“If we do nothing, it’s a future I’m scared of for sure,” Meixueiro says, “people starving and dying. We’re going to see war, people killing just to survive.”
Meixueiro studies environmental science with a special interest in sustainable agriculture and waste management, and before the pandemic was also working full-time as a server.
“There’s been times when I get home and I park and I can’t even move — I stay there in the car, I’m so exhausted,” he says. “We just want an education. It’s not radical. Like Nina Turner says, ‘It’s right on time.’”
Through Latin X Dallas, Meixueiro is involved in mutual aid, distributing rescued produce and cooking meals every Saturday for 100 to 300 community members. But during February’s winter freeze that busted pipes and plunged whole swaths of Texas into darkness, members connected people whose houses needed repair with plumbers and electricians, raising donations to pay them. They designed and disseminated infographics in Spanish publicizing the locations of warming centers.
“How is it that a bunch of high school and college students can do the work that federal and local officials are not doing?” Meixueiro says. “[The officials] have the power but they are choosing not to use it.”
Meanwhile, after two years of performing in the Broadway, Chicago and California casts of Hamilton, Hope Endrenyi, 27, stepped off the theatrical boards and out of an itinerant lifestyle in search of an activist home where she could put down roots. Sunrise attracted her in part because of its storytelling strategy.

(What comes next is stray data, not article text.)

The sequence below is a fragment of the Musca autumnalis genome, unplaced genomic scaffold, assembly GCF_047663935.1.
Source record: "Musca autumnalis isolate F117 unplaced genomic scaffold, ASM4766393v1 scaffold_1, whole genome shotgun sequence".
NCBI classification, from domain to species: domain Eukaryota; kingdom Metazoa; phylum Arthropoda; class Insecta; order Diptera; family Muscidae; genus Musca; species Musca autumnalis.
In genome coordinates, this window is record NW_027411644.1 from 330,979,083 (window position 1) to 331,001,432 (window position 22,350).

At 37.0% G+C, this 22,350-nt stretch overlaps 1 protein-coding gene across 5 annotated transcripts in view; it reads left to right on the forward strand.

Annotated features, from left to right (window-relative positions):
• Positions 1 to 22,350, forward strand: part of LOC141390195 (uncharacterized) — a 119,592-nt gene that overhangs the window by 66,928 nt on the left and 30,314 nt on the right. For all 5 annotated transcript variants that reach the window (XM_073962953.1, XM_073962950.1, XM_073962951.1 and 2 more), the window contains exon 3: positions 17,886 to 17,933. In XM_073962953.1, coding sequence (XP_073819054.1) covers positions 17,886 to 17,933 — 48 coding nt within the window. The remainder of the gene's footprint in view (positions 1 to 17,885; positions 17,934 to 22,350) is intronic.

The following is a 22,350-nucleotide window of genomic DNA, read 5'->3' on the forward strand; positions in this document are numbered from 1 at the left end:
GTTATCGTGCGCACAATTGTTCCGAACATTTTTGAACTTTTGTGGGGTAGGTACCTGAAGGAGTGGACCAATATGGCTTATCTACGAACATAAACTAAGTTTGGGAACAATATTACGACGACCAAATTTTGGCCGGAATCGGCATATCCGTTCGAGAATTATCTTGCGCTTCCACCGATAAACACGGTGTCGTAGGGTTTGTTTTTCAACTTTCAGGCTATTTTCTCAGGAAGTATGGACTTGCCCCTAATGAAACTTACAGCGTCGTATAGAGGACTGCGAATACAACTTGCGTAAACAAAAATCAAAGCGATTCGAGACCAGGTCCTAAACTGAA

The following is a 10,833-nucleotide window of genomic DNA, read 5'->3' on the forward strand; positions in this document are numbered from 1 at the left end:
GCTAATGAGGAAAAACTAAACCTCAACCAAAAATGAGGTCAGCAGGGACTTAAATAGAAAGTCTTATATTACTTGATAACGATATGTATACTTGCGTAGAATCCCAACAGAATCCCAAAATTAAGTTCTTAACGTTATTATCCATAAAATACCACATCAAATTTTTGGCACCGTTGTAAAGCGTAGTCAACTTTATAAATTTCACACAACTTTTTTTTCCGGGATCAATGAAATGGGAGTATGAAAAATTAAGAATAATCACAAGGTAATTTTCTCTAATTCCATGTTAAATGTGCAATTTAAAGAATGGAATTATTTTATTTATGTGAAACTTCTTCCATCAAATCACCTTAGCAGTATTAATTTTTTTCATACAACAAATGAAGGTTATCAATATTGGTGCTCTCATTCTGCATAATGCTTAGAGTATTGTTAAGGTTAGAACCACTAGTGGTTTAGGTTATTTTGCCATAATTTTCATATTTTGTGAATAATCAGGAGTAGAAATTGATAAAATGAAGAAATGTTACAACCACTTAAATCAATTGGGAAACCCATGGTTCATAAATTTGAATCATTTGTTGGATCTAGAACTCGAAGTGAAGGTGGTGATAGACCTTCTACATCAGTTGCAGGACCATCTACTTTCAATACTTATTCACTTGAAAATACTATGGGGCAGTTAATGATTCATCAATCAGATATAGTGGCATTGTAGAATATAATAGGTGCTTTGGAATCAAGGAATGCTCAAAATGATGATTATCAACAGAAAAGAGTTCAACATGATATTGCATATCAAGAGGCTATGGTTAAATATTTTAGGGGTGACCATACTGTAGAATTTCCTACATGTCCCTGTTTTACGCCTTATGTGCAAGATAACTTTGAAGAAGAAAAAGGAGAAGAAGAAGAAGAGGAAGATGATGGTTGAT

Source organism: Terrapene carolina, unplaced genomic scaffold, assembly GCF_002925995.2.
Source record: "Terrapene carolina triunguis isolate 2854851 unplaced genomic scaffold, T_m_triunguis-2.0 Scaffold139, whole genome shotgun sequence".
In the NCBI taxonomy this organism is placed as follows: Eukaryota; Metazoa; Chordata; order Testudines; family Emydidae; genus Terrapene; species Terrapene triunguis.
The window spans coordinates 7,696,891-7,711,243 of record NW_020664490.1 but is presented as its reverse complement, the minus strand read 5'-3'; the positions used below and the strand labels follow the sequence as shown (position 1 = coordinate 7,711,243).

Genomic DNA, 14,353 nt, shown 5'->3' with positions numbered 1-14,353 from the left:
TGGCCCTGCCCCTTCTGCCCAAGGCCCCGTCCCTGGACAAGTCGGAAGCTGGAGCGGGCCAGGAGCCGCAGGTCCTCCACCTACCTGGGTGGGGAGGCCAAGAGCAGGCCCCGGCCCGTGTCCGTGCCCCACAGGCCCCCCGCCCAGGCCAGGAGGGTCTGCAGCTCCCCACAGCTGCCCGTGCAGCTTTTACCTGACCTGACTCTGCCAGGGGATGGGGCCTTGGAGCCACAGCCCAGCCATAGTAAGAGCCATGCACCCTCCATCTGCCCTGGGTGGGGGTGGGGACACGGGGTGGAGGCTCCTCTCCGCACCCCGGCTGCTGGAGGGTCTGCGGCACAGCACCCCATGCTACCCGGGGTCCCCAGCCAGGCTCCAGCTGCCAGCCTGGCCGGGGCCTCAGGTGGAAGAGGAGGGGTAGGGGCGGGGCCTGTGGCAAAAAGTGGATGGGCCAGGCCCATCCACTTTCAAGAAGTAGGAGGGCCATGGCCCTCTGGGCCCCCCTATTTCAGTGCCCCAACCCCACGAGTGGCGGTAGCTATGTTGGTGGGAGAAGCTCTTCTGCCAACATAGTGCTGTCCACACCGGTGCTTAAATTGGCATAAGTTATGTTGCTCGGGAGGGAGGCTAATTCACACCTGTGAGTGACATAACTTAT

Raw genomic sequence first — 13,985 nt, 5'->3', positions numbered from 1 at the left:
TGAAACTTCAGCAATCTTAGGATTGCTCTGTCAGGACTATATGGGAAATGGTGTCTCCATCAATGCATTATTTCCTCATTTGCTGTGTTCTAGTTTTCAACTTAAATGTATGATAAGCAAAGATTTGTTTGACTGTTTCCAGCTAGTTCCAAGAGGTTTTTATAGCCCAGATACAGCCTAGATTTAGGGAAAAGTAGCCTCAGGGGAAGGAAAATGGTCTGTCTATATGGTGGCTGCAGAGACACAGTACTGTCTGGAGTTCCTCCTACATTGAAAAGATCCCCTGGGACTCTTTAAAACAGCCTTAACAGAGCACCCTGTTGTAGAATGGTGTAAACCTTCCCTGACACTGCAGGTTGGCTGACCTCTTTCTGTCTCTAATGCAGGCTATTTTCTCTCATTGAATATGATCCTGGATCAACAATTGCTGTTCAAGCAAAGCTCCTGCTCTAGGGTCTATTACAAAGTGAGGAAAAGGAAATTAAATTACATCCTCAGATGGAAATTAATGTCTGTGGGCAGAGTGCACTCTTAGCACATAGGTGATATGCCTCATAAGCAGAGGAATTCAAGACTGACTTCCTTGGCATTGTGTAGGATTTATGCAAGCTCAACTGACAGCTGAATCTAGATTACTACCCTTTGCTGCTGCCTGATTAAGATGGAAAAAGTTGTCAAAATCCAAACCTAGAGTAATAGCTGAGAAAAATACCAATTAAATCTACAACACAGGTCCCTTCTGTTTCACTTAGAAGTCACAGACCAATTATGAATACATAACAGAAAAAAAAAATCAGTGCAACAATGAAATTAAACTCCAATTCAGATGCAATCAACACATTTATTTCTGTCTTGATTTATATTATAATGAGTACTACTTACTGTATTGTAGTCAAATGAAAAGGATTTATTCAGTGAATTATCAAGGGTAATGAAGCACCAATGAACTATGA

“We often talk about the story of me, why I’m here. The story of us, our community, who we are. And the story of now — what’s the situation, why is it urgent, why does it matter?” she explains.
Part of Endrenyi’s “story of me” is her Hungarian political heritage. Her paternal grandfather escaped the Soviet occupation by slipping across the border and walking to France.
She views the trek as a tactic both evocative of iconic marches in civil rights history and as the physicalization of the movement’s aspirations. “We want a mass of people marching towards a goal,” she says, and doesn’t see a fight for “transformational economic change” as likely to be won by petitions or the usual methods.